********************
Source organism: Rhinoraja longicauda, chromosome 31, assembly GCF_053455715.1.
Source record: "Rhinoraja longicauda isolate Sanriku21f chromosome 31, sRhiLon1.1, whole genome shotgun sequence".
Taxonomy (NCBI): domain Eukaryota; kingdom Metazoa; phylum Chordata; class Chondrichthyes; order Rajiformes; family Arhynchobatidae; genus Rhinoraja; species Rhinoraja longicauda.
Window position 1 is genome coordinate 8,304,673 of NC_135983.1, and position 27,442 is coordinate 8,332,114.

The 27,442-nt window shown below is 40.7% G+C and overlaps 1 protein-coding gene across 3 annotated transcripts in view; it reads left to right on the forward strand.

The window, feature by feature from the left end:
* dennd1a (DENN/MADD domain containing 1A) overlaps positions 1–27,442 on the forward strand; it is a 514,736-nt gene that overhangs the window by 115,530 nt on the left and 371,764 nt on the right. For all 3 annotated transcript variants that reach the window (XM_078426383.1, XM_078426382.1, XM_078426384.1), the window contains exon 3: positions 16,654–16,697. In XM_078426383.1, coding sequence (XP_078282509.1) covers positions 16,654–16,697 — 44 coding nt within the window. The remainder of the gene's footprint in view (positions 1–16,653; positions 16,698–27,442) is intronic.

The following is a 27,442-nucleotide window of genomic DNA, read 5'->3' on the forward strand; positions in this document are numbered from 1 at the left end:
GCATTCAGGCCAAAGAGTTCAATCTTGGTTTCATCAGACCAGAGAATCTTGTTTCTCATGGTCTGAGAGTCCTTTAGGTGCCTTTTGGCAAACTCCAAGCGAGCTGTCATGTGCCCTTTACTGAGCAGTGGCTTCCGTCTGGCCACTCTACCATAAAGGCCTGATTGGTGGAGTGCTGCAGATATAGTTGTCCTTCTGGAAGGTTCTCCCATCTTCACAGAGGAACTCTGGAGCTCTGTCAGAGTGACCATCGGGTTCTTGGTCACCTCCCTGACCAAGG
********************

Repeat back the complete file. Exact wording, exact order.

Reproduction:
Source organism: Rhinoraja longicauda, chromosome 31, assembly GCF_053455715.1.
Source record: "Rhinoraja longicauda isolate Sanriku21f chromosome 31, sRhiLon1.1, whole genome shotgun sequence".
Taxonomy (NCBI): domain Eukaryota; kingdom Metazoa; phylum Chordata; class Chondrichthyes; order Rajiformes; family Arhynchobatidae; genus Rhinoraja; species Rhinoraja longicauda.
Window position 1 is genome coordinate 8,304,673 of NC_135983.1, and position 27,442 is coordinate 8,332,114.

The 27,442-nt window shown below is 40.7% G+C and overlaps 1 protein-coding gene across 3 annotated transcripts in view; it reads left to right on the forward strand.

The window, feature by feature from the left end:
* dennd1a (DENN/MADD domain containing 1A) overlaps positions 1–27,442 on the forward strand; it is a 514,736-nt gene that overhangs the window by 115,530 nt on the left and 371,764 nt on the right. For all 3 annotated transcript variants that reach the window (XM_078426383.1, XM_078426382.1, XM_078426384.1), the window contains exon 3: positions 16,654–16,697. In XM_078426383.1, coding sequence (XP_078282509.1) covers positions 16,654–16,697 — 44 coding nt within the window. The remainder of the gene's footprint in view (positions 1–16,653; positions 16,698–27,442) is intronic.

The following is a 27,442-nucleotide window of genomic DNA, read 5'->3' on the forward strand; positions in this document are numbered from 1 at the left end:
GCATTCAGGCCAAAGAGTTCAATCTTGGTTTCATCAGACCAGAGAATCTTGTTTCTCATGGTCTGAGAGTCCTTTAGGTGCCTTTTGGCAAACTCCAAGCGAGCTGTCATGTGCCCTTTACTGAGCAGTGGCTTCCGTCTGGCCACTCTACCATAAAGGCCTGATTGGTGGAGTGCTGCAGATATAGTTGTCCTTCTGGAAGGTTCTCCCATCTTCACAGAGGAACTCTGGAGCTCTGTCAGAGTGACCATCGGGTTCTTGGTCACCTCCCTGACCAAGG